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One Small Step: "You're nicer than I expected"

Matt and Judy are One Small Step conversation partners.
WHQR/Story Corps
Matt and Judy are One Small Step conversation partners.

Cape Fear region residents can sometimes clash with one another over controversial topics. That’s partly why WHQR has partnered with StoryCorps’ One Small Step program.

The program brings strangers together across political divides — not to argue, but to learn about each other's lives.

Judy and Matt are two such people who had this conversation.

WHQR and StoryCorps are still recording 'One Small Step' conversations through the end of the year and we're still accepting participants, particularly those who lean conservative.

Interested? Find more info here.

Matt: My name is Matthew Littleton. I am 31 years old. I'm out of Swansboro, North Carolina. My partner's Judy. This is the first time I'm meeting her for this conversation.

Judy: My name is Judy Kurtzman. I am 63. I live in Wilmington, North Carolina, and this is the first time Matt and I are meeting.

I think this is really important. I think talking to people who have different views, talking to people who view particularly the politics of today differently, to gain an understanding of why they feel that way.

Matt: The more information I have at my disposal, the more informed I am to make decisions. And just because I feel a certain way about something doesn't make me right about it. And I like to just gather as much information as possible.

Judy: Good for you. Thanks for doing that.

Who was the most influential person in your life? And what did they teach you?

Matt: Probably my son and my wife at this point, because for the first 30 years of my life, I just was kind of on Matt’s schedule. It was truthfully just eye-opening the whole experience of him being a micro preemie because my wife thought she had COVID, and she went to get checked because she couldn't stop coughing. And it turns out, she had preeclampsia so bad at 25 weeks, her lungs were starting to fill up with fluid. She was in the hospital one day, and eight days later, we had a baby. Is he going to survive, is he going to live? We have no idea what's going to happen. Everything in my life revolves around him. And just like having the responsibility of him making everything I can right for him, doing everything possible, all the medical care we have to go through with him, and everything we have to do. And between my wife and my son, they've really grounded me and just made me a better person overall.

Judy: I love that answer. That's so awesome. I remember saying to my mom, why didn't you tell me how hard it is to have children? And she said, ‘because you never would have believed it.’ You can't explain that to someone. You also can't explain how much you're gonna love this new person.

Matt: They do have a lot of resources once you're in the NICU to help you out with things, but that doesn't help anyone prior to it to know what they're entitled to, what they have access to, or anything else. And I believe that there has to be a more streamlined process to healthcare because of situations like we saw because the NICU we were in, they were at capacity, and it was 50 rooms, and I think a third of those were twin rooms. That's a lot.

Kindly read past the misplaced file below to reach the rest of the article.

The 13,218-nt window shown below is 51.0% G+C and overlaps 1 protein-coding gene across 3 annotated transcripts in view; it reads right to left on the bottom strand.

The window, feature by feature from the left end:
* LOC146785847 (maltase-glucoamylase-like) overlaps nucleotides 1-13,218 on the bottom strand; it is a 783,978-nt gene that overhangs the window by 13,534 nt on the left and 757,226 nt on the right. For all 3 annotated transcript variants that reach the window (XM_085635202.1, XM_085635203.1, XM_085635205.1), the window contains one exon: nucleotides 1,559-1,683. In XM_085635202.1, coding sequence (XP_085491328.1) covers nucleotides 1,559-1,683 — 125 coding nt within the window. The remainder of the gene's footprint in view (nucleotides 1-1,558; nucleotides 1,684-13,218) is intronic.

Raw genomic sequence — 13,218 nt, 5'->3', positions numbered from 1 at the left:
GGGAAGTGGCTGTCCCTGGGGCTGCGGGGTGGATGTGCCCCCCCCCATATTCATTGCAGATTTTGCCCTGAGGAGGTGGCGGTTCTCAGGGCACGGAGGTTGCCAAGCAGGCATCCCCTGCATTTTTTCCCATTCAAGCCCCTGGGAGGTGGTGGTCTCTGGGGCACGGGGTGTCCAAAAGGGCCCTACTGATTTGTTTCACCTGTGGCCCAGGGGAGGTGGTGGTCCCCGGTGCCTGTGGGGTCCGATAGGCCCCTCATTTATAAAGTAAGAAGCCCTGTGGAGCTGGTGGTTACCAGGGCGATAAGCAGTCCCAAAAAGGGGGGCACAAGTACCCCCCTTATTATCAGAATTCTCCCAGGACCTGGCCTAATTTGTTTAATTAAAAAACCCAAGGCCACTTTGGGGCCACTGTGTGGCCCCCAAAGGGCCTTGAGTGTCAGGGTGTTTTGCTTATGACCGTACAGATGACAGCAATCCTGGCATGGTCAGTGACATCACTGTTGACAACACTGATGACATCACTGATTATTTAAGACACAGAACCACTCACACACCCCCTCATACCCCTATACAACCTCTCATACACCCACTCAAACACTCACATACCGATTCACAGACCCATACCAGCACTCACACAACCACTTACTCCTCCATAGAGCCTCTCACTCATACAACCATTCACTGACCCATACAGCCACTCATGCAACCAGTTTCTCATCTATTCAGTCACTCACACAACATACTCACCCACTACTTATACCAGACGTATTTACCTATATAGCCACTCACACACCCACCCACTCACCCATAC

Judy: Wow, that's a lot. You're right. So this is an important question for me to you, Matt. Does that mean you don't believe in any abortion, or you don't believe in abortions after 20 weeks?

Matt: Complete mother's decision up to 23, well, 23 and a half weeks after the point of viability, that's a whole another life that we're dealing with.

Judy: Yeah, well, so I lost a baby at 17 weeks. And she was a little girl. She had 10 fingers and 10 toes, and she even had fingernails. She was the size of my hand but she was a little baby. And I have to admit that was eye-opening to me, too. I don't like that they overturned Roe versus Wade, though. I'm very concerned about that. I don't see the government stepping up to say, ‘Okay, then we're gonna have a whole bunch more pregnancies and babies, we better put money toward taking care of the women and the children’.

Matt: I agree. And I think that's a travesty. I mean, even Roe versus Wade shouldn't affect the fact that I feel like there should be more access, more opportunity, and more everything. I mean, in our area, there are only three daycares that are worth it. And every one of them is at capacity with a year-long waiting list.

Judy: Right.

Matt: Was I who you expected me to be?

Judy: Okay…I…

Matt: There was a long pause there, Judy...

Judy: Yeah, well, because you're nicer than I expected.

StoryCorps’ One Small Step Radio Station Hub is made possible by the Corporation for Public Broadcasting, a private corporation funded by the American people.

Rachel is a graduate of UNCW's Master of Public Administration program, specializing in Urban and Regional Policy and Planning. She also received a Master of Education and two Bachelor of Arts degrees in Political Science and French Language & Literature from NC State University. She served as WHQR's News Fellow from 2017-2019. Contact her by email: rkeith@whqr.org or on Twitter @RachelKWHQR